The Conductor

The Conductor Pairing two seemingly disparate elements an orchestra conductor and a grove of trees award winning artist Laetitia Devernay herself orchestrates a visual magnum opus Her spare yet intricate illustrati

  • Title: The Conductor
  • Author: Laëtitia Devernay
  • ISBN: 9781452104911
  • Page: 317
  • Format: Hardcover
  • Pairing two seemingly disparate elements an orchestra conductor and a grove of trees award winning artist Laetitia Devernay herself orchestrates a visual magnum opus Her spare yet intricate illustrations truly appear to take flight before our eyes, and her wordless narrative nearly roars with sound as the conductor prompts the leaves to rustle, then whirl, then swirl to uPairing two seemingly disparate elements an orchestra conductor and a grove of trees award winning artist Laetitia Devernay herself orchestrates a visual magnum opus Her spare yet intricate illustrations truly appear to take flight before our eyes, and her wordless narrative nearly roars with sound as the conductor prompts the leaves to rustle, then whirl, then swirl to unexpected life with each turn of the page It is a celebration of creativity, imagination, storytelling, and the renewing power of nature that will entrance readers of every age.

    • ↠ The Conductor || ☆ PDF Read by ↠ Laëtitia Devernay
      317 Laëtitia Devernay
    • thumbnail Title: ↠ The Conductor || ☆ PDF Read by ↠ Laëtitia Devernay
      Posted by:Laëtitia Devernay
      Published :2018-08-09T06:11:55+00:00

    1 thought on “The Conductor”

    1. Very original book about what can best be described as a creative force that conducts elements of nature into a unified force.

    2. In a wordless tale of transformation, the illustrator provides a wondrous tale of two odd juxtapositions: a musical conductor and a stand of silent trees. There is no music but there is the rapture of watching one form of life altered into something completely different. I could almost hear the rustle of trees turned into the feathered flutterings of birds…and I found myself smiling at the sight of the conductor leaving behind an indelible mark of himself. Simple yet elegant, brilliant yet sho [...]

    3. Rarely does a picture book connect with me so intensely, but this one is just breathtaking. Perhaps it's the art, earth-connection, and musical thread - who knows. Let's just say that after I read it, I was compelled to buy a copy for my own personal library.

    4. There's this conductor and he has this baton and occasionally he waves it and the leaves turn to birds and fly away.I saw this sitting in the board books at the library and thought it looked like one of those artsy children's books that everyone ends up loving, child or otherwise. Well I didn't love it. There wasn't much of a story (there's nothing really wrong with a wordless book, this one just didn't have much to even narrate), there was a lot of repetition (there's likewise nothing really wr [...]

    5. Pairing two seemingly disparate elements an orchestra conductor and a grove of trees award-winning artist Laetitia Devernay herself orchestrates a visual magnum opus. Her spare, yet intricate, illustrations truly appear to take flight before our eyes and her wordless narrative nearly roars with sound as the conductor prompts the leaves to rustle, then whirl, then swirl to unexpected life with each turn of the page. It is a celebration of creativity, imagination, storytelling, and the renewing po [...]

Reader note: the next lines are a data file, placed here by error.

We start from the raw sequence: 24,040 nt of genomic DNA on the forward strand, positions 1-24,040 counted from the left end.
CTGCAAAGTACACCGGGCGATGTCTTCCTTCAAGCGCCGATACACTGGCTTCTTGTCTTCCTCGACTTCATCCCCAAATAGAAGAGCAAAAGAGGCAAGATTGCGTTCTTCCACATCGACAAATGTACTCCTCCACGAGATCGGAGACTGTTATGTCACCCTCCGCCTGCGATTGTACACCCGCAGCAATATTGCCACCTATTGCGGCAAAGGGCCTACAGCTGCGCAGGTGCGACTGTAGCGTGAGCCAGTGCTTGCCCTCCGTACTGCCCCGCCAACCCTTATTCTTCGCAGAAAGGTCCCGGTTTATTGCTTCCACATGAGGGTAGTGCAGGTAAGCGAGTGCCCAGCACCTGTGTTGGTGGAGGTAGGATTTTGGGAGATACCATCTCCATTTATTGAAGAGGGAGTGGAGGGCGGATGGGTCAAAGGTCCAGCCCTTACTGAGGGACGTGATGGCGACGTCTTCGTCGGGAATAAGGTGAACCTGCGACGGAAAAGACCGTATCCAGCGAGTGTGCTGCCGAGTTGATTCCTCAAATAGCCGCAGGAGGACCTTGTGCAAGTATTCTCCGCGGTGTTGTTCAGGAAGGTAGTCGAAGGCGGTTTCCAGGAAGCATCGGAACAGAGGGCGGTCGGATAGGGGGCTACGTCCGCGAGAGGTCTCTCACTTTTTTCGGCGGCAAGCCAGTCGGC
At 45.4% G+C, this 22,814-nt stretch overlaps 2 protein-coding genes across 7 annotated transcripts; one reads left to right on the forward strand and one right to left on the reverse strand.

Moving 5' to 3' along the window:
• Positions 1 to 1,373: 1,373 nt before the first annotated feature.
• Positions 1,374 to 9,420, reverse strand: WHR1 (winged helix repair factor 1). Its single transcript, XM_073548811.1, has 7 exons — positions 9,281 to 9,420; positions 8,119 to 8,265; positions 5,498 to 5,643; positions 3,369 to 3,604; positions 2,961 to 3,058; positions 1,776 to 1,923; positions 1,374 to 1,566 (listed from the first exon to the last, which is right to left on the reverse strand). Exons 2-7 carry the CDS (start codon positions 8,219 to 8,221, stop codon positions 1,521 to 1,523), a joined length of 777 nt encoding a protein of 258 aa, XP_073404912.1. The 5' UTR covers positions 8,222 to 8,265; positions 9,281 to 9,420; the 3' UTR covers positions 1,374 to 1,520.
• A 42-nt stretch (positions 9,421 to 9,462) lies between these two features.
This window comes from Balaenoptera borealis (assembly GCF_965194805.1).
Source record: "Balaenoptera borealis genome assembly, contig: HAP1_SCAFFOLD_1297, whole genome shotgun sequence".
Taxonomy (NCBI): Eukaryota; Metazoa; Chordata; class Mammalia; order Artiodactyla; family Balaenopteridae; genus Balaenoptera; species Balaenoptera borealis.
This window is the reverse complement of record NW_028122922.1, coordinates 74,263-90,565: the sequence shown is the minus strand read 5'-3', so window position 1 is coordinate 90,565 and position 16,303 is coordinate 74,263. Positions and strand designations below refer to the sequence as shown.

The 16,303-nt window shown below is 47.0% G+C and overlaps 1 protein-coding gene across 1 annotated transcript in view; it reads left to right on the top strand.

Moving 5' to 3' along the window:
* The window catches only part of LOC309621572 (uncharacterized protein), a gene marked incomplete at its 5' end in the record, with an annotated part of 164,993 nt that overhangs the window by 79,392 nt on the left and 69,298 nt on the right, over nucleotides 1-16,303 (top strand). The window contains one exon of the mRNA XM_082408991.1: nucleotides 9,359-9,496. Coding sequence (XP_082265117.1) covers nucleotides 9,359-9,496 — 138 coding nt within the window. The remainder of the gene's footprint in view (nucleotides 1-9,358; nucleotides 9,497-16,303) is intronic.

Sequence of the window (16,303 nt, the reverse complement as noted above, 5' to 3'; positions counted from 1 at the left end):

6. MC. Escher meets Edward Gorey plus happiness. I think this is a lovely quiet book and will give all ages pause to ponder a good way. Beautiful illustrations.

    7. This wordless picture book is tall and narrow, just like the trees featured within. A man enters a forest of trees that are shaped like lollipops with long trunks and round tops. He climbs to the very top of one tree and raises his hands. Suddenly, birds start to appear, formed from the leaves of the trees. They fly off leaving holes in the tree leaves shaped like them. The leaf patterns are on their wings and they fly above the conductor in a variety of formations. Until eventually they are gon [...]

    8. This is an interesting book. There are no words only pictures of a conductor, who shows the reader a play of leaves turning into birds and then back again. The age level intended is PreK-2. This book could be tied into a Visual Arts or Music curriculum. Personally, I like flipping through the pictures of the book because they were somewhat abstract but fun to look at. If I were to present this to a class, I would do so while playing classical music. That way the students would be able to follow [...]

    9. This extra tall, and extra long, wordless picturebook is a travel through music with trees into birds. You can almost hear the deep tones on the verso and the high notes of the birds flying in on the recto. This book could make for a more interesting study if there was an actual musical accompaniment.

    10. I quite loved this book. The artwork and story were simple and beautiful - a conductor brings the trees around him soaring to life with his imaginative conducting. After putting it down, I am still imagining the sounds that would come from this book. I would LOVE to see someone animate this someday. It would be on the Oscar Shorts list for sure!